|With a population of 1,123,330 , Birmingham is the second largest city in the UK after London.|
|The Land Registry states that house prices in Birmingham average at £162,369 compared to £186,553 for the average UK home (excluding London).|
|There are nearly half a million people employed in the city, a workforce which grew by 10,500 in 2014, up 2.1% on 2013|
|80,000 new homes are expected to be built across the city over the next 17 years.|
(Updated November 2015)
Risk Warning and Disclaimer:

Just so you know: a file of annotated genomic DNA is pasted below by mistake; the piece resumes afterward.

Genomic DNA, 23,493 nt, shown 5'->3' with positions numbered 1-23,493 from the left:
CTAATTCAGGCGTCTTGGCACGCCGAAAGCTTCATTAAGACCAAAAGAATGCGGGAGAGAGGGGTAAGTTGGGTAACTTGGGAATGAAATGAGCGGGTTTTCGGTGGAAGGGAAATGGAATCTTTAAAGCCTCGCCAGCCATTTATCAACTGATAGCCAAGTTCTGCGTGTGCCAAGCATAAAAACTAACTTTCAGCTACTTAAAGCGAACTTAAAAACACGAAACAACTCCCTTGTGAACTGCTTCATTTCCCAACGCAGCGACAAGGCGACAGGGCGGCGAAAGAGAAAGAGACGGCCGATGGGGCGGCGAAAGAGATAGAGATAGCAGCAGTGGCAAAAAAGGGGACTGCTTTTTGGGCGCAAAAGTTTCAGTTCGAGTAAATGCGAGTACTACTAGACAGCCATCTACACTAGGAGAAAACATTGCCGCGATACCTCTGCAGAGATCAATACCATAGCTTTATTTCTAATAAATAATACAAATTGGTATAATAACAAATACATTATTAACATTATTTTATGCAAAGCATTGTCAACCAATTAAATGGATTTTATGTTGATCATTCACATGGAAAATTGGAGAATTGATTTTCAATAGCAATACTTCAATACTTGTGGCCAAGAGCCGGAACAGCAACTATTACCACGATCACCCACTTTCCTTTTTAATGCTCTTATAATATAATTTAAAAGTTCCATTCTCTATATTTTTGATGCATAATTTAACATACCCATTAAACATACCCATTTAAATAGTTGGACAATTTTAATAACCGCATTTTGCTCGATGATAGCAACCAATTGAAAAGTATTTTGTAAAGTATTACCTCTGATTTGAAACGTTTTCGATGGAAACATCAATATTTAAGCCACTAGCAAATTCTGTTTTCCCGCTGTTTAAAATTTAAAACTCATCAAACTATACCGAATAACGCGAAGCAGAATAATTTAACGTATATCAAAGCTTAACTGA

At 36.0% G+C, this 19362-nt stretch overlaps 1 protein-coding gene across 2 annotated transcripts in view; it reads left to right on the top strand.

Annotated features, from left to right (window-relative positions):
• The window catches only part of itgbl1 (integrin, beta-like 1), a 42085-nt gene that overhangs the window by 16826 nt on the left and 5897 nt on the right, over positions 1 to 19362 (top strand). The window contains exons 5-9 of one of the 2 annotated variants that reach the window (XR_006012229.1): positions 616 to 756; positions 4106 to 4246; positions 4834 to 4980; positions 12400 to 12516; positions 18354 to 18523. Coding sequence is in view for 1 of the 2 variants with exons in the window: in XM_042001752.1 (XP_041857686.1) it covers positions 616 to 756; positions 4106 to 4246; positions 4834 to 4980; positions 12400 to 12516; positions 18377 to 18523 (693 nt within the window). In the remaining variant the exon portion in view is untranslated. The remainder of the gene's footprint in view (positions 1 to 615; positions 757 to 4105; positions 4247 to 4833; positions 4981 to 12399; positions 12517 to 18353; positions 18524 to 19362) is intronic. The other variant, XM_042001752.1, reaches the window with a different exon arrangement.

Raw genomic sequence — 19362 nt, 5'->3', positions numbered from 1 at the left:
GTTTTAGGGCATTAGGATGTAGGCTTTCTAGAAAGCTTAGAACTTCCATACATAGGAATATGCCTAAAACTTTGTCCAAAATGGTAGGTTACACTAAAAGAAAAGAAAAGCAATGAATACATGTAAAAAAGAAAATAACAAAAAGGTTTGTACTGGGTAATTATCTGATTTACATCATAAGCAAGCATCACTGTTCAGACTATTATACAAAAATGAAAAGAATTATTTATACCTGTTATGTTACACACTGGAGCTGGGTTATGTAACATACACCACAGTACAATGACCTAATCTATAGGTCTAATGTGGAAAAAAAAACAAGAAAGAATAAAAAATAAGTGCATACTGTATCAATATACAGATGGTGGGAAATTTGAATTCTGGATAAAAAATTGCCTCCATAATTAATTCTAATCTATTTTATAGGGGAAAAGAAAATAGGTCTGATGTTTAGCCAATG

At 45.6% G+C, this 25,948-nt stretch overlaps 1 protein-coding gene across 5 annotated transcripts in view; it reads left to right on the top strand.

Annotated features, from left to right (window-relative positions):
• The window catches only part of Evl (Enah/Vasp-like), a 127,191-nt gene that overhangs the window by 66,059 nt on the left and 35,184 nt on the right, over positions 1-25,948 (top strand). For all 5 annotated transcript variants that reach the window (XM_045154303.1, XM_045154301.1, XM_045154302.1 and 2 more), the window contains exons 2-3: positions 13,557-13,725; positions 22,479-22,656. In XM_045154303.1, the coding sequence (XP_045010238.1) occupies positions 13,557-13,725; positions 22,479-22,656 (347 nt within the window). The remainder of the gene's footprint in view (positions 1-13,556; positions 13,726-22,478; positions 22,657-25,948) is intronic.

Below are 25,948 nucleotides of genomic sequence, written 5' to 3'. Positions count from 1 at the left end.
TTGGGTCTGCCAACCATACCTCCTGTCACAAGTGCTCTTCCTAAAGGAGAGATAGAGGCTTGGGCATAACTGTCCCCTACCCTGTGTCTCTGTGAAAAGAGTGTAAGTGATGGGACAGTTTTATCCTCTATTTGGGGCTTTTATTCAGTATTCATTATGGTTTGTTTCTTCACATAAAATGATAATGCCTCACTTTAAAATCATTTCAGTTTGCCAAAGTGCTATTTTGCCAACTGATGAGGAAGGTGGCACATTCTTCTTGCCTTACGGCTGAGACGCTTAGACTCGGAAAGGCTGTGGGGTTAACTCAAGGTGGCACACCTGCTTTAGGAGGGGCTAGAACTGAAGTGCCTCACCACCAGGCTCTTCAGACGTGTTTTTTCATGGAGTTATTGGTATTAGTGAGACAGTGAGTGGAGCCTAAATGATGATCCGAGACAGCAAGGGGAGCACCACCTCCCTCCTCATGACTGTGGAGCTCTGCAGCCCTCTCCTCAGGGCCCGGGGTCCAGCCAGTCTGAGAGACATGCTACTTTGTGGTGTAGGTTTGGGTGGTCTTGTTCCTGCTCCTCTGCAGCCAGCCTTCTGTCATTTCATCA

The price of property can go down as well as up. Historic performance should not be taken as a guarantee of future performance. Geared property investment with mortgages can increase risk of losing money as well as increasing the possible gains. Mortgage products referred to in the website can be withdrawn by the lender or have rates or other terms changed without notice and reference to any products does not imply they are certain to be available in the future. Mortgages referred to may also have certain applicant restrictions and are for indicative purposes only although reasonable endeavours have been used to ensure that they are available at the time of publication and are applicable to a significant number of our purchasers. This site is for information purposes only and nothing on this site should be taken as definitive investment advice for your particular situation without you seeking additional guidance directly from ourselves or from other finance and property professionals. Property particulars on this site do not form part of an offer or contract. The developer and Assetz Property Ltd, whilst endeavouring to ensure complete accuracy in these property particulars, cannot accept liability for any errors. Valuations of property or indicated rents achievable are either estimated or derived from valuations and/or comparables and can change and should not be relied upon without your own additional valuation and research, but we have carried out reasonable endeavours to achieve accurate indications for these figures. All descriptions, dimensions, areas, reference to condition and, if necessary, permissions for use and occupation and their details, are given in good faith as provided by the developer and are believed to be correct. However, these are subject to change, especially, but not wholly, relating to any property that is off-plan or not yet complete. Any intending purchaser should not rely on them as statements or representations of fact but must satisfy themselves by inspection or otherwise as to their accuracy. The onus is on each individual investor to undertake their own due diligence, enquiries and inspections. Where shown, net yields are calculated as rental income less expected service charges less expected ground rent as a percentage of the property price. No void periods, optional letting agent costs, repairs or other costs are deducted. Our standard Terms and Conditions of Sale will apply. E. & O. E.